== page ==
To mimic the interfaces of this cell, molecular layers of MPc (M: Fe, Zn, Mg) are adsorbed on both metallic surfaces, Au(111) and Pt(111), and rutile TiO2(110). Layers of iodine were inserted between metallic substrates and dyes to investigate the electronic properties and charge transfer at these multi-interface systems. 4-tert-butyl pyridine is a significant additive to the electrolyte and has proven to enhance the cell’s performance. This molecule was also adsorbed on Pt(111) and TiO2(110). Phthalocyanines were deposited by organic molecular beam deposition and 4TBP was evaporated at room temperature. Surface structures and reconstructions were confirmed by LEED measurements. Surface sensitive synchrotron radiation based spectroscopy methods, XPS and NEXAFS were applied to characterize these surfaces and interfaces. STM images directly give a topographical and electronic map over the surface. All measurements were carried out in UHV condition.

    When MPc was adsorbed on Au(111) and TiO2(110), charge transfer from molecule to substrate is suggested, while the opposite holds for MPc adsorbed on Pt(111). Moreover, stronger interaction between MPc and Pt(111) and TiO2(110) compared to Au(111) also demonstrates the effect of substrate on the charge transfer at the interface. The stronger interaction observed for these two substrates disturbed the smooth growth of a monolayer; it also resulted in bending of the molecular plane. Interaction of MPc with metallic surfaces was modified by inserting iodine at the interface. Another substrate-related effect was observed when MgPc was adsorbed on TiO2(110);  and -cross linked surfaces, where the surface reconstruction directly affect the molecular configuration as well as electronic structure at the interface. Besides, it is shown that the d-orbital filling of the central metal atom in MPc plays an important role for the properties of the molecular layer as well as charge transfer at the interface.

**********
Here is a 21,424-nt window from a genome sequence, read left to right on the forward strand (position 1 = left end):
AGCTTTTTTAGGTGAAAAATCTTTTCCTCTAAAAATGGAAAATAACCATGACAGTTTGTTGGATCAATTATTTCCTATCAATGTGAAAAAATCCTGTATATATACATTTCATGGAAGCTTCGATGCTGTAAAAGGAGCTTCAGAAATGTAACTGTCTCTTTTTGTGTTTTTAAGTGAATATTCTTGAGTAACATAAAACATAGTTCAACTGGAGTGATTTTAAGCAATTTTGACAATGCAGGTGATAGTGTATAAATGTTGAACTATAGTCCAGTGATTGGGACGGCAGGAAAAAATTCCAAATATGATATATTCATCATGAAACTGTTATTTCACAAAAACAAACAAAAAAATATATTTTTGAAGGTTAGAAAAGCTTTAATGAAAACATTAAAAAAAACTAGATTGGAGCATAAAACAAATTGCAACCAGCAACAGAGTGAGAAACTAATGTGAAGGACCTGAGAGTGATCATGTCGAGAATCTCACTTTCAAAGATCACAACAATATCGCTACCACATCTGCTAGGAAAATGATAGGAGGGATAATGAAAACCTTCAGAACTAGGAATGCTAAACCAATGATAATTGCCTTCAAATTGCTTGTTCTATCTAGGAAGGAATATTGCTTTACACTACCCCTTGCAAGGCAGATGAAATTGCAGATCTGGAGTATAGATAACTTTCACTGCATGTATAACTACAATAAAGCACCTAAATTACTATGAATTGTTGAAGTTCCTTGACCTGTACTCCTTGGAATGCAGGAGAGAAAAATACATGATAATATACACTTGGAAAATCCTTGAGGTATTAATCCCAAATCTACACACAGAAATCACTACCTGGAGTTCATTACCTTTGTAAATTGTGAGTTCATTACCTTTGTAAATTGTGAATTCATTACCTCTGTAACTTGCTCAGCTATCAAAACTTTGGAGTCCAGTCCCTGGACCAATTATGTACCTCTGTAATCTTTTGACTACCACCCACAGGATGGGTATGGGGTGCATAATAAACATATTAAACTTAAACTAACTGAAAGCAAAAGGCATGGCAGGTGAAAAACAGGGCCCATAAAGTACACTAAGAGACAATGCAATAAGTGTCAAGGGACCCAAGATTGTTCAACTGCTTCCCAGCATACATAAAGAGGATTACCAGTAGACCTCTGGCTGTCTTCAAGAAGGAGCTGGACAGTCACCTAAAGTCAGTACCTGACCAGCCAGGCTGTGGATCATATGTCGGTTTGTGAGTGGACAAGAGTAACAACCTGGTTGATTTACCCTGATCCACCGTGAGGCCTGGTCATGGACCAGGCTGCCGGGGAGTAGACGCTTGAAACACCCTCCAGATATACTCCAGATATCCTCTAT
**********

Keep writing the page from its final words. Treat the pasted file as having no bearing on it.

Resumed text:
Upon adsorption of 4TBP on Pt(111), C-H bond is dissociatively broken and molecules is adsorbed with N atoms down. Modification of surface by iodine, prevent this dissociation. In the low coverage of iodine, there is a competition between 4TBP and iodine to directly bind to Pt(111). Investigation on the adsorption of 4TBP on TiO2(110) illustrated that these molecules in low coverage regime, prefer the oxygen vacancy sites and their adsorption on these sites, results in a downward band bending at the substrate’s surface. 

  • 22.
    Ahmadi, Sareh
    et al.
    Materialfusik,KTH-Electrum.
    Shariati, Masumeh-Nina
    Yu, Shun
    Göthelid, Mats
    Charge transfer and chemical interaction of ZnPc and FePc with Au(111)Manuscript (preprint) (Other academic)
  • 23.
    Ahmed, Rizwan
    et al.
    Halmstad University, School of Information Science, Computer and Electrical Engineering (IDE).
    Abbas, Shahid
    Halmstad University, School of Information Science, Computer and Electrical Engineering (IDE).